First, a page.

:: Contact Us :: Affiliates :: Links & Resources
 :: Mainland Media :: Workers :: Working Conditions :: ACFTU and Trade Unions :: Society and Welfare :: Globalisation :: Industries :: Strikes

ACFTU and Trade Unions


ACFTU Union established at Foxconn on the very last day of 2006

On the last day of 2006, the Shenzhen municipal ACFTU sent a group of officials to hold a “Trade Union Law” promotion activity in Longhua town in Shenzhen, South China. It was an unusual activity because the ACFTU, like many other government departments, do not usually operate on Sundays. For a few hours they distributed leaflets and application forms to join a union. By noon, they had collected 118 membership application forms from workers at Foxconn’s Longhua facility and immediately announced that the first Foxconn trade union branch was therefore established.

It was not ACFTU’s first attempt at organizing a branch at Foxconn, but it is so far the most surprising and “successful” move.  Back in 2004, the ACFTU branch of Baoan District, where Longhua is situated publicly urged Foxconn to set up a union. However, like many other foreign invested enterprises, Foxconn turned a deaf ear to the demand.

In the summer of 2006, Foxconn, a major Apple iPod-manufacturer, suffered massive negative publicity when a British newspaper published reports that it was mistreating the workforce with low wages and excessive overtime. After the report, Apple published findings from a survey it carried out which refuted the original claims of the newspaper – the reports of which were carried in several Chinese papers. The ITUC among others criticized Apple’s findings on several counts notably that the investigation was not independently verified - and for example Apple interviewed only 100 workers while the facility employs an estimated 30,000 workers devoted to iPod production.  Foxconn soon made it even worse by deciding to target two journalists from the mainland China Business News to sue. Their action caused a storm of controversy with media reports, bloggers and others in China siding with the journalists. Following a report that Apple was going to help mediate, Foxconn reduced the amount of damages it was seeking from 30 million Yuan ($3.77 million) to just 1 Yuan and eventually dropped the suit but not before Foxconn’s name became synonymous with foreign-invested bad management and not before the ACFTU decided to target it once again as part of its struggle to establish unions in more private enterprises.

Spurred on by the “success” of unionizing Wal-Mart, Foxconn, the biggest Taiwanese investor in Shenzhen city, who employs some 240,000 workers in Longhua town alone, was set as a priority for the Shenzhen municipal ACFTU.

After the very public shaming of Foxconn, the management signed an agreement with ACFTU in September 2006, declaring its willingness to form a union and announcing that a work group would be formed to undertake preparatory work in November 2006 – however nothing concrete had since emerged.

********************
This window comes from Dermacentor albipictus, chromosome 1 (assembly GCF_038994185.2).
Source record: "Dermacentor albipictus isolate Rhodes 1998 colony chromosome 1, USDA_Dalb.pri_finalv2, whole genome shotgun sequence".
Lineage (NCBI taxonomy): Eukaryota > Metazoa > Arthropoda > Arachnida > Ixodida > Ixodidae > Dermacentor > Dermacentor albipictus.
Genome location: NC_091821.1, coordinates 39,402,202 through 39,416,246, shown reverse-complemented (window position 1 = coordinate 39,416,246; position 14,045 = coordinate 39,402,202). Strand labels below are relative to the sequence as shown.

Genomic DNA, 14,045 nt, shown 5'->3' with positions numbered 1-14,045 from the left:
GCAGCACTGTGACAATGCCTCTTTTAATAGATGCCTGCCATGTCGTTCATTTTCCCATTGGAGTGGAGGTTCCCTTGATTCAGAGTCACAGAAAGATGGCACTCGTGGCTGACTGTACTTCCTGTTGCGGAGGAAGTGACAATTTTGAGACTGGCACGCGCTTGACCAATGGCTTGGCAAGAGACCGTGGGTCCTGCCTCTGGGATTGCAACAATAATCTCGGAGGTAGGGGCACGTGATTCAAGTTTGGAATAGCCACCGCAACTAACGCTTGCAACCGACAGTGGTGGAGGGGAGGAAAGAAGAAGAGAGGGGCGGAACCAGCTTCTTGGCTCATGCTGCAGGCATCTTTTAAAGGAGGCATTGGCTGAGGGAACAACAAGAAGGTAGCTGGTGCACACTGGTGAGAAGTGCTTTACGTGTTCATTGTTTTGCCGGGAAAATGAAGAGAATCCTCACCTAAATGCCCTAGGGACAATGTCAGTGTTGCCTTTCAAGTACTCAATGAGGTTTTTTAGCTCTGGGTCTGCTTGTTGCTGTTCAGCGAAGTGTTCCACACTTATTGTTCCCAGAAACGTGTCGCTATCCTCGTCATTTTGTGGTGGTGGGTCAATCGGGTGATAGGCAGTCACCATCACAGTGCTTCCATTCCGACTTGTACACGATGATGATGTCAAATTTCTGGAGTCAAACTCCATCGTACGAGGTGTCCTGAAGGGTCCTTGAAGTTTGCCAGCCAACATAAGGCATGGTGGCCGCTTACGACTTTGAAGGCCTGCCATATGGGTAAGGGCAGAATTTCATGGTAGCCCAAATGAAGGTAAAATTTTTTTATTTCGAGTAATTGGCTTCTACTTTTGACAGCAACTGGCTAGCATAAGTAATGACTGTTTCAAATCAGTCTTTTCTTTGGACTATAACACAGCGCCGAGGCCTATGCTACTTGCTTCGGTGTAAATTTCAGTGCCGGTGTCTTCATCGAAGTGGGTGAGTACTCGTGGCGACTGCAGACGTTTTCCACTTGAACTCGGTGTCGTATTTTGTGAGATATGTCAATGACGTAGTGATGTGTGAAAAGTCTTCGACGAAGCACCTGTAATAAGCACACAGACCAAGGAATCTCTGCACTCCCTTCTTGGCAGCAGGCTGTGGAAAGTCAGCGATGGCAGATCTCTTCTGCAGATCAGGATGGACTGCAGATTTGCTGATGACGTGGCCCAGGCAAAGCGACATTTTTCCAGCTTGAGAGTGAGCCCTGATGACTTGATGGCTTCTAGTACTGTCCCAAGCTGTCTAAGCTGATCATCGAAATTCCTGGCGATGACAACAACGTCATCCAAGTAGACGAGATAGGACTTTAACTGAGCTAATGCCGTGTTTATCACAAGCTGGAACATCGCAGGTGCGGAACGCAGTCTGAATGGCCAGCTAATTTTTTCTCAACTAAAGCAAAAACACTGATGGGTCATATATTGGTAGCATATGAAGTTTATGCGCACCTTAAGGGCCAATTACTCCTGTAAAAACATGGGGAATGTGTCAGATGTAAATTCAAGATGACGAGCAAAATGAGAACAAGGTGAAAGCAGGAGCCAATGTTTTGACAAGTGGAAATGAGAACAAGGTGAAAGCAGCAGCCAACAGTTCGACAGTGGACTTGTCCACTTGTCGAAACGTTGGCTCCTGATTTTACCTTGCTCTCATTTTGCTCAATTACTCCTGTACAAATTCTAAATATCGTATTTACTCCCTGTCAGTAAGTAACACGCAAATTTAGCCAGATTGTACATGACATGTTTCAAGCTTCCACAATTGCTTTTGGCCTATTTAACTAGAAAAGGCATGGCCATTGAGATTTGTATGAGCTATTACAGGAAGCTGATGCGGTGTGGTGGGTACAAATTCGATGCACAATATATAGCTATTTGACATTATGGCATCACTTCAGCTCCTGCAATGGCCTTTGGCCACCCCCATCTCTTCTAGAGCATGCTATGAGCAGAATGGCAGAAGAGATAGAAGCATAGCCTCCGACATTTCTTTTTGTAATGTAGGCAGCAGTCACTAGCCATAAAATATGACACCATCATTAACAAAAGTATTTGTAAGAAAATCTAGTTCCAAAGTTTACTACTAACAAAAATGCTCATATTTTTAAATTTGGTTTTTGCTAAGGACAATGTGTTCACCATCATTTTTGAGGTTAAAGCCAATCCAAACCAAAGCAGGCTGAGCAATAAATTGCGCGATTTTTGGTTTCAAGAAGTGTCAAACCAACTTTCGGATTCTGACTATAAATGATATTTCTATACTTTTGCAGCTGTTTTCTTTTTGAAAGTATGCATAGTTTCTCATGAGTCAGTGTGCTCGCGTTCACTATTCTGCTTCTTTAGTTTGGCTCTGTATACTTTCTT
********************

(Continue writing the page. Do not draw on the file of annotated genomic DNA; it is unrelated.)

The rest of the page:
Given that the Shenzhen ACFTU had said openly that it wanted Foxconn to form a union within the year 2006, on 31 December 2006, ACFTU sent a team to Longhua town, where most of the Foxconn workers live and work, to organize a union. Under Chinese Trade Union Law, any 25 workers from an enterprise who want to form a union are allowed to form one without the consent from their employer; the local ACFTU used this clause to set up this first Foxconn union in China.

Interestingly, the secretary of the Communist Party committee in Foxconn, Liu Zhongxian, who also participated in the official union preparatory group within the enterprise, was not even informed. This shows that the municipal union had decided not to carry on with the usual formal channels which include negotiations with the employers and usually solidarity and support from the Party branch and instead decided to take the lead itself. It did not want to give Foxconn any more opportunities to delay the establishment of a union.

According to mainland newspapers, the new trade union has not had the chance to hold any elections and currently the Shenzhen municipal public transport workers’ union chairperson, Duan Xinqing is the head of the new union.

Many mainland newspapers reported the story of the Foxconn union. While Xinhua, the official newspaper, highlighted it as a success story, newspapers in the south, like the Nanfang Daily were less sympathetic, writing that the “Shenzhen municipal ACFTU ‘forcibly’ organized a Foxconn union”. One Foxconn worker told a Hong Kong newspaper that the establishment of a union was neither here nor there as no one in the factory would really care or think it important. In an internet forum, many internet users also expressed their doubts about the ACFTU’s move, with comments such as “I have no idea what the Shenzhen ACFTU wants to do”; “Will it (the new union) be influential?”; "It’s just another typical publicity stunt.”. One user wrote; “Trade unions in China are like thieves. They are just using this opportunity to make Foxconn pay.”

The union is now three days old and has 118 members and it remains to be seen what shall emerge and how much of a role it will play in improving the working conditions for the Longhua Foxconn workers – all 240,000 of them.

Sources: Nanfang Daily, Xinhua, Mingpao, 2 January 2007



2 January 2006


© Copyright 2006 :: All Rights Reserved